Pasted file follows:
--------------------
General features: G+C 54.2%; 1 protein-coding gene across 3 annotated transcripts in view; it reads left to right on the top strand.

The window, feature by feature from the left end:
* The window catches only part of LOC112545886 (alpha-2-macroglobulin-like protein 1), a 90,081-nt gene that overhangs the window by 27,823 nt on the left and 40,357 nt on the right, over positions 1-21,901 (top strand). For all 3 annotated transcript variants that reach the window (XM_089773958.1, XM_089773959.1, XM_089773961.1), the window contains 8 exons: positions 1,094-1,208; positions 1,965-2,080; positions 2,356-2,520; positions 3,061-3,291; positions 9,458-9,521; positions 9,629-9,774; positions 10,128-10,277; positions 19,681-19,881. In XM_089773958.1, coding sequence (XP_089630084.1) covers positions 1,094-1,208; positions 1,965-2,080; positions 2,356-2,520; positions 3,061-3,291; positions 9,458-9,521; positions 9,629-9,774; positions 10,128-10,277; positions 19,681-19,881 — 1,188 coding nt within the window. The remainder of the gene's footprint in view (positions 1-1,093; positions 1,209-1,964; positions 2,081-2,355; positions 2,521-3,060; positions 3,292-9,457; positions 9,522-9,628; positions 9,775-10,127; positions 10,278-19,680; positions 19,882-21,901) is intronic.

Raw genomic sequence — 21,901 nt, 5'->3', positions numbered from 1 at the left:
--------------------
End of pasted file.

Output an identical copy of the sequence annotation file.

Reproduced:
General features: G+C 54.2%; 1 protein-coding gene across 3 annotated transcripts in view; it reads left to right on the top strand.

The window, feature by feature from the left end:
* The window catches only part of LOC112545886 (alpha-2-macroglobulin-like protein 1), a 90,081-nt gene that overhangs the window by 27,823 nt on the left and 40,357 nt on the right, over positions 1-21,901 (top strand). For all 3 annotated transcript variants that reach the window (XM_089773958.1, XM_089773959.1, XM_089773961.1), the window contains 8 exons: positions 1,094-1,208; positions 1,965-2,080; positions 2,356-2,520; positions 3,061-3,291; positions 9,458-9,521; positions 9,629-9,774; positions 10,128-10,277; positions 19,681-19,881. In XM_089773958.1, coding sequence (XP_089630084.1) covers positions 1,094-1,208; positions 1,965-2,080; positions 2,356-2,520; positions 3,061-3,291; positions 9,458-9,521; positions 9,629-9,774; positions 10,128-10,277; positions 19,681-19,881 — 1,188 coding nt within the window. The remainder of the gene's footprint in view (positions 1-1,093; positions 1,209-1,964; positions 2,081-2,355; positions 2,521-3,060; positions 3,292-9,457; positions 9,522-9,628; positions 9,775-10,127; positions 10,278-19,680; positions 19,882-21,901) is intronic.

Raw genomic sequence — 21,901 nt, 5'->3', positions numbered from 1 at the left: